Tire Trash Treasure Phenomenon

posted by Guest Blogger on Friday, July 29, 2022

I have made a discovery. One of universal joy for an unusual subset of people. It rolls like this: find tire, extract tire, smile with tire, celebrate, go find another tire. I have a complicated relationship with tires. Apparently, I am not the only one. Welcome to Iowa Project AWARE: A Watershed Awareness River Expedition.

The elusive tire trash treasure smiles from Raina Henze and Francesca Dalla Betta

The elusive tire trash treasure smiles from Raina Henze and Francesca Dalla Betta. Photo by John Wenck.

Iowa Project AWARE just hit the West Fork of the Des Moines River July 10-15: 4.5 days cleaning 61.4 river miles from the Petersburg Access in Minnesota to the River Runner Access in West Bend, Iowa. An average of 200 paddlers spent 6 hours a day enjoying the water that brings life to the people and the land.  200 people x 6 hours = 1200 hours a day cleaning up the river!!!!! Multiply that by 4.5 days and the whopping 5,400 hours of labor and love lifts our hearts like a tire trapped in a log jam that suddenly pops up after being danced upon by a determined tire trash treasure seeker. In addition to that effort, there’s the "staff" volunteers in orange shirts that work the ramp, the sorting, the hauling, the lifting, the feeding, the registration, the education programs each night, and the safety briefs every morning. In this giant community of love for our rivers, the grandest most beautiful gift of all is the children growing up surrounded by this outpouring of generosity. These children are being carefully trained to wrangle tires, corral refrigerators and pry debris all from the river.

Day 1:

Red sky dawn. Our camp is on a glacial lake carved by a giant rake of ice and boulders, shallow depressions left in its wake, filled with the water of life. Pelicans, cormorants wake into flight. Swallows, crows, turkey vultures all lifting. It’s 5:30 AM on the first morning of Iowa Project AWARE. Coffee is momentarily steaming in my cup. The canoes are sparkling clean. Our muscles are fresh. I am enjoying the sights and sounds of dawn from a dock at Wolden County Park in Emmet County ready to stretch, anticipating the first full day. Staff meeting at 6 AM to go over the days logistics of unloading 100 canoes, shuttling snacks to the midway, gathering paddles and buckets, and filling water coolers for 200 tire trash treasure seekers.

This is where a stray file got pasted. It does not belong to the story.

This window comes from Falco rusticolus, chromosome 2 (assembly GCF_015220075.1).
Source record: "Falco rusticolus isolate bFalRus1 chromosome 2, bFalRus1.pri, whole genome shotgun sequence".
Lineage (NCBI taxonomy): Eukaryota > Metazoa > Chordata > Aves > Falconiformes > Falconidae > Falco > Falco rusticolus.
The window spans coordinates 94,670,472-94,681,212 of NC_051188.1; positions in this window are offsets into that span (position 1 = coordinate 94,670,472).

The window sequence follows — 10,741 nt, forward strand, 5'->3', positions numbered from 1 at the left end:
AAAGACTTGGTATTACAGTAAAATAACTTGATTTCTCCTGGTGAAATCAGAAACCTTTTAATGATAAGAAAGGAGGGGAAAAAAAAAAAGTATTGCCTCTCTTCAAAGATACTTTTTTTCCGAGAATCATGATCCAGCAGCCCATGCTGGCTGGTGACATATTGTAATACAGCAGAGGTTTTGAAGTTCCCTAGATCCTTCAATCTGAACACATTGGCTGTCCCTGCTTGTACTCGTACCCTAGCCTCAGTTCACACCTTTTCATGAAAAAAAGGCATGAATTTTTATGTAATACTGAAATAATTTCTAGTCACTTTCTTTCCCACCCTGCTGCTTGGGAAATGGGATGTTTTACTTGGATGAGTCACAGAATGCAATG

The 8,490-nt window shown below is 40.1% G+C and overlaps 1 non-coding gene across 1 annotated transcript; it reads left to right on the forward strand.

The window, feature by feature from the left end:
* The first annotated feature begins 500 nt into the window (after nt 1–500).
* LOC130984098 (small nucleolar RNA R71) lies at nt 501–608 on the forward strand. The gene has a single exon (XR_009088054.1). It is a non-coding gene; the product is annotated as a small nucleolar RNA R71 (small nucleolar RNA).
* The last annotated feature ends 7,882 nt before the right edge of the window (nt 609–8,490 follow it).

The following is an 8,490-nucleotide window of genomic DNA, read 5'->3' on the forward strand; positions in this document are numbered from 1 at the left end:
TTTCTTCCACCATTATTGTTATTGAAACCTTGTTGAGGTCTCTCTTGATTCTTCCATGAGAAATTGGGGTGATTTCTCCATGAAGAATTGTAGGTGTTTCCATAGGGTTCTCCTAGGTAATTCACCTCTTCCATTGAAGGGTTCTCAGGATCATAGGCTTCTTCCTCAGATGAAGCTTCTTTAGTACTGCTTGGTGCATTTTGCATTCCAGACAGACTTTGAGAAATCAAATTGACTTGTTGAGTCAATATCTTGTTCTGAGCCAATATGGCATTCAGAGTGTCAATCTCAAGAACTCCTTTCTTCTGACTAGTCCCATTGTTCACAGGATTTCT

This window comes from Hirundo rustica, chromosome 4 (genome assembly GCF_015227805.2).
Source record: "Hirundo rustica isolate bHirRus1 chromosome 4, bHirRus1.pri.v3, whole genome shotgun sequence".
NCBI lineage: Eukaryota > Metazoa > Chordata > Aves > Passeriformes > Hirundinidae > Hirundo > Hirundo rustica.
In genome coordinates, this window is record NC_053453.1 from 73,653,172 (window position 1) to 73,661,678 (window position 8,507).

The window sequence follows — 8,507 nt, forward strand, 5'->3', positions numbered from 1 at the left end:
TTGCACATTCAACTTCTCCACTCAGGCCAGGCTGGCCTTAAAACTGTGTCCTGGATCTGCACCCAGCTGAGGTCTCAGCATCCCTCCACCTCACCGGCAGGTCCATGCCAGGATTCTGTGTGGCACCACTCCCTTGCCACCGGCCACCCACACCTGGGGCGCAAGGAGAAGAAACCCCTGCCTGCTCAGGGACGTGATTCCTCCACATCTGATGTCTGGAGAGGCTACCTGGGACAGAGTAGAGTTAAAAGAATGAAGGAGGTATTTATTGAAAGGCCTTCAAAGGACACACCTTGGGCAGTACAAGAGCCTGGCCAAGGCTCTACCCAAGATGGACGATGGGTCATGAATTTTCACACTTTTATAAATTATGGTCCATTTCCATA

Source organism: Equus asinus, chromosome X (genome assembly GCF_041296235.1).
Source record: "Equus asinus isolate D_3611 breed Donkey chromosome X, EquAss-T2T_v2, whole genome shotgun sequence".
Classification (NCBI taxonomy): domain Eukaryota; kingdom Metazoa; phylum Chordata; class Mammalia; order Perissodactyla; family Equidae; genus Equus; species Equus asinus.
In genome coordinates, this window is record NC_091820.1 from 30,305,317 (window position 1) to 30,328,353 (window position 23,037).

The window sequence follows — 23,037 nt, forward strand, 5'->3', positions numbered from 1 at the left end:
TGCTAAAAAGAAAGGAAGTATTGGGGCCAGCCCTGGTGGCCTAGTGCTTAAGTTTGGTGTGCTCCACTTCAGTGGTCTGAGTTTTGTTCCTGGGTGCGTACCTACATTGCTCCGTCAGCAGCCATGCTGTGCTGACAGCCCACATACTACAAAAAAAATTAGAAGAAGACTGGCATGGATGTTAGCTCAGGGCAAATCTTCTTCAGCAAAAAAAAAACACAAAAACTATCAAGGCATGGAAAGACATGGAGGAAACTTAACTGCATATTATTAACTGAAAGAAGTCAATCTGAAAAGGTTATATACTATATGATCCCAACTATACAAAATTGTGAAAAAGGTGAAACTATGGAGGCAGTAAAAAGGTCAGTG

The night before, every volunteer, including staff volunteers, introduced themselves by way of stating how many years they have participated in AWARE and identifying their watershed. I was immediately struck with a bolt of joy realizing that as a community, we are growing children into adults with a conservation ethic. Iowa Project AWARE is in its 19th year. Children are growing up on the rivers of Iowa; caring, connecting, committing their positive energy to the river family.

 Kaiya Petersen, age 16, AWARE 5 years with Macailah Jacobsen, age 14, AWARE 12 years! 

 Left to right:  Kaiya Petersen, age 16, AWARE 5 years with Macailah Jacobsen, age 14, AWARE 12 years!

Day 2:

So many stories are created everyday on the river and it isn’t until the boats come in that the stories unfold in the telling. My favorite story of the day was the extraction of a massive mostly buried tractor tire brought in by Ryan Ceynar (age 21, AWARE 13 years) and Brian Soenen with two others on a canoe-maran. This is how the biggest stuff is safely paddled down the river. It took them almost an hour to dig the tire out.

Day 3:

My canoe was filled within the first hour by Ryan and a gang of other people who were gently guiding legacy trash out of the banks and into canoes. The hood of a car, two refrigerators, and loads of metal were ferried downstream.

Ryan and Grace Ceynar (Age 18, AWARE 13 years)

Ryan and Grace Ceynar (Age 18, AWARE 13 years).

Later in the day, Jamie and I saw a refrigerator hung up on the tip of a log jam. We paddled around the jam and came up from the downstream side. We were able to climb out onto the tree and I shoved it off with my legs. It bobbed its lopsided rusty self down the river for 2 miles to the take out corralled by Rod, Jamie and I. We wanted to make sure it didn’t get distracted by any more log jams.

Day 4:

So many great memories from this day! It was a big day full of heavy trash. At the very end of the day, the Conservation Corps of Minnesota and Iowa plus Green Iowa Americorps volunteers had fully bonded into a team. I caught the moment on camera! These incredible volunteers worked hard everyday loading and unloading boats and emptying the heavy loads of garbage gathered from the river.

Conservation Corps of Minnesota and Iowa plus Green Iowa Americorps volunteered as staff

Conservation Corps of Minnesota and Iowa plus Green Iowa Americorps volunteered as staff. Back left to right: Blake Eilers, Ben Brehm Stecher, Francesca Dalla Betta, Raina Henze, James Partridge III, Maren Cooper. In front: Natalie Schwarz.